A Friendly Approach to Start Using the Command Line (PowerShell) on Windows

30 in 30 Dec 9, 2020

There comes a time when you need to learn at least the basics of the command line. A lot of people are afraid of the command line, they think it's some kind of tech magic happening...that couldn't be further from the truth.

It looks scary from far, but when someone shows you how it works and how to get started you will see how easy it becomes...and that's exactly what am going to show you.

At some point in my tech journey was afraid to use the command line...but right now I love it. You will see once you learn the command line, it gives you more power than what you get from using the GUI (Graphical User Interface). GUI is an interface that allows you to use the mouse and move across your screen where you can easily click and navigate. CLI or Command Line Interface is the interface that only allows text-input (commands) using your keyboard.

In this tutorial we're going to learn how to use the command line using Windows PowerShell, this CLI program comes with every Windows computer. If you just type PowerShell in your search box you should be able to see it and open. Alternatively, it will be under Windows Powershell folder on your applications, you should have hard time locating PowerShell

When using Windows OS, someone has the option to also use another command line application called Command Prompt. However, PowerShell is more powerful and has got way more commands and features than Command Prompt, so that's what we are going to use here.

So why do we need CLI if we have GUI? Well, as you will learn when you progress, CLI gives you more power to control your computer. You can naviate faster in the file system and can even create scripts to automate some of your work using the CLI.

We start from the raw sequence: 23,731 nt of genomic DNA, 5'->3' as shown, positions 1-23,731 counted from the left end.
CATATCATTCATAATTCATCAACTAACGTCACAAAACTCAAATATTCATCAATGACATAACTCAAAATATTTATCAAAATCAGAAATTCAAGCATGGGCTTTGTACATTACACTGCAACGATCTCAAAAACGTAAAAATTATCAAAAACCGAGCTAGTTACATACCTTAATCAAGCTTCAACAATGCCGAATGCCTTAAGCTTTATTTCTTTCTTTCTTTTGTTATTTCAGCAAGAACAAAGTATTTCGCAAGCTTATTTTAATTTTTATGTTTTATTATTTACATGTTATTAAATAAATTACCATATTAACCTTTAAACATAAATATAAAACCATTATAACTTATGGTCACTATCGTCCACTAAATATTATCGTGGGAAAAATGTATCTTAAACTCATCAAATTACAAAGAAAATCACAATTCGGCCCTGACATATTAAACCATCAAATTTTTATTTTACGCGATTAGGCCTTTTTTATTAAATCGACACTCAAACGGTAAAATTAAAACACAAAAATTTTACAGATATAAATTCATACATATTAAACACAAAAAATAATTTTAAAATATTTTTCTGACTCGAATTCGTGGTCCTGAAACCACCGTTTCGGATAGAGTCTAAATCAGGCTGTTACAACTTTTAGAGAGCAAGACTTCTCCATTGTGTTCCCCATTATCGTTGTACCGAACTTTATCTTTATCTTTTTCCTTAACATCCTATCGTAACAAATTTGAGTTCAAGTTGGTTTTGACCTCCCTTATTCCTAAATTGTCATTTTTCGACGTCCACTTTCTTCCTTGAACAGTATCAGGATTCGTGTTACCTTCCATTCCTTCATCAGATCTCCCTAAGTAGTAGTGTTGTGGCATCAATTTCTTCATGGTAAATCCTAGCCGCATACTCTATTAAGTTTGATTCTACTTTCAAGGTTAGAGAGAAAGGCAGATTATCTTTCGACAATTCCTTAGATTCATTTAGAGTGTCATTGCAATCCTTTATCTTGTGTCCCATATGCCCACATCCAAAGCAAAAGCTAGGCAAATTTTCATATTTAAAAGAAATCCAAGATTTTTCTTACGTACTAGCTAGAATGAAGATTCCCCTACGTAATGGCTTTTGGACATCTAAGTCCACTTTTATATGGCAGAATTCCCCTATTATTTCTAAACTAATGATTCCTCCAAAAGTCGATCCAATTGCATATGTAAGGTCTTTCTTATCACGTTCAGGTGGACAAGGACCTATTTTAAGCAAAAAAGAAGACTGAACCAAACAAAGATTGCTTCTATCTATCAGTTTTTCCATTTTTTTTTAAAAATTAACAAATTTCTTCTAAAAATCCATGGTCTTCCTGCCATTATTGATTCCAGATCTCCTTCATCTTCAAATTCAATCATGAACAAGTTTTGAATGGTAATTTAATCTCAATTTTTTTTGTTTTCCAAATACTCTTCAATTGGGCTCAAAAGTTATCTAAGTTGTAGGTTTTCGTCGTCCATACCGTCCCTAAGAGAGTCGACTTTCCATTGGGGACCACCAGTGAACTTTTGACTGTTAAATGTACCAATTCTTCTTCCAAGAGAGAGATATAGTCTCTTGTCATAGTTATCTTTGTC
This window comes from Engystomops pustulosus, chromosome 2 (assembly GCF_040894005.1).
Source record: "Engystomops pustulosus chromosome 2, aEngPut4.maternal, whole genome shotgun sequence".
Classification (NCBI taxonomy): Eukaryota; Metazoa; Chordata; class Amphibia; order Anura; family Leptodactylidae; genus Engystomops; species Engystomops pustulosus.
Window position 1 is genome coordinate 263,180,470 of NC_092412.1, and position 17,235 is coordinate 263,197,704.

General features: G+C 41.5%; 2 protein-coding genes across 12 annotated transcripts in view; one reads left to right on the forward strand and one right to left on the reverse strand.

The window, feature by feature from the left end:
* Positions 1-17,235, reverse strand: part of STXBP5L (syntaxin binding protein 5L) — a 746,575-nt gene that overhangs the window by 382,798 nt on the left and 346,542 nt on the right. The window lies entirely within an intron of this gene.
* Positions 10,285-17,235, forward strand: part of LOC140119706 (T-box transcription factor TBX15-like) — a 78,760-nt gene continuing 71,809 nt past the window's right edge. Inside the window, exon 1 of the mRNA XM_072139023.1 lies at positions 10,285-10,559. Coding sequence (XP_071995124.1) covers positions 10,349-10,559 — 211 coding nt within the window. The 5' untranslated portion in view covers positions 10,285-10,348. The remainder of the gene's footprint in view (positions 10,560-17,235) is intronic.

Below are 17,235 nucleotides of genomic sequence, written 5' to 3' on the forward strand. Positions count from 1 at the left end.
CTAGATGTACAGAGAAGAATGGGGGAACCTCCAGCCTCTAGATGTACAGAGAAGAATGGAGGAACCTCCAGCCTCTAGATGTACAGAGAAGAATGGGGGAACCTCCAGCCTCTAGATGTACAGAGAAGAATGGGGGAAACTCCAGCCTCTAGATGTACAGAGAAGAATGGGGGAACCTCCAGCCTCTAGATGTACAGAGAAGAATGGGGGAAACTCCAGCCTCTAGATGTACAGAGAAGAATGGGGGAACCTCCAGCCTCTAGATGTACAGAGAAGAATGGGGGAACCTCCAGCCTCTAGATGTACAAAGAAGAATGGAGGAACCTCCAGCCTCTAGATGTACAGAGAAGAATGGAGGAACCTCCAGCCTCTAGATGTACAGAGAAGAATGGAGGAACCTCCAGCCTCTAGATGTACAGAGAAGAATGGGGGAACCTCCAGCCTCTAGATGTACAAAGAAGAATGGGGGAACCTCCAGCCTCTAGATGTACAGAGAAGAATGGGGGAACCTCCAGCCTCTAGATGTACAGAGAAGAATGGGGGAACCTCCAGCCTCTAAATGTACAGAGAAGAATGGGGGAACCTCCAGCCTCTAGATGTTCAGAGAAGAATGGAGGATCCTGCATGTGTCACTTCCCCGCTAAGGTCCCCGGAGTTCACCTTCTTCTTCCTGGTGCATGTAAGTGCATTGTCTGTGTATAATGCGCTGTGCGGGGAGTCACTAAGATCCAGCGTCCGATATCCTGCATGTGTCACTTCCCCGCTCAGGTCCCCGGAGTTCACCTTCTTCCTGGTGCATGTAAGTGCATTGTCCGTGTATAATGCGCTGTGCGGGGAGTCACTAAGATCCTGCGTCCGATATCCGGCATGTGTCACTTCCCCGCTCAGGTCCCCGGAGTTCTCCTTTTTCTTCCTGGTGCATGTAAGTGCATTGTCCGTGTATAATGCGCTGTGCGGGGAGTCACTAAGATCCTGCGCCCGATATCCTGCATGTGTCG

Okay, Let's get started. Open Powershell. When you open it should look something like this:

Windows Powershell
Windows Powershell

One of the fundamental aspects of the command line is that you're always in a folder. Like you can see in the picture above I am in the folder named hondo which is also in the users folder which is also in the C Drive, which is our disk.

So we're going to use commands to move inside the folder structure to create files, to move files, to create folders, etc.

So the picture above says I am in the folder called hondo which is like the home folder of the account I have logged to. If I want to see the content of the hondo folder I simply type ls and then hit the return (enter) key on my keyboard. See below

On the left side, you see the ls command and on the right side is after hitting the return key. The ls command brought all the files and folders that are in my home folder, hondo.

1. Moving around the File Sytem

After the ls command that showed us files and folders, I can choose to move inside one of the folders by using a different command and that is cd which stands for change directory. So I will type cd followed by the name of the folder like you see below

In the picture above I have decided to navigate to a folder named contacts. You will see that as soon as we hit return key after typing our command the path will change to include that folder...it means right now we are inside the contacts folder. If you want to try you can put again the command ls to see what is inside the contacts folder

There is another command if you want to return back to the folder you were in before and the command is cd .. , that is cd dot dot. See below

After typing the cd .. (cd dot dot) command then hitting the return key on our keyboard, we can see that we are back to the hondo folder.

So cd is used to navigate to a specific folder and cd .. to navigate one folder back

Please note Windows Powershell can help you in auto-completing your commands. For example let's say we want to navigate to the contacts folder, instead of typing the whole command 'cd contacts' , I can just start typing just a few letters of the folder and hit the return key and Powershell will finish it for me. So in our case I will type 'cd con' and then hit the return key, and Powershell will finish the whole command for me and put 'cd contacts' or it can add a few characters to indicate the contacts folder path...so in full it will put something like cd .\Contacts\ which is the same as cd contacts

If at any point your Powershell window is getting crowded with text you can clean it up by using another command called clear

You see on the left that we typed clear command and that cleared all of our past commands, and the Powershell window looks clean as you see on the right.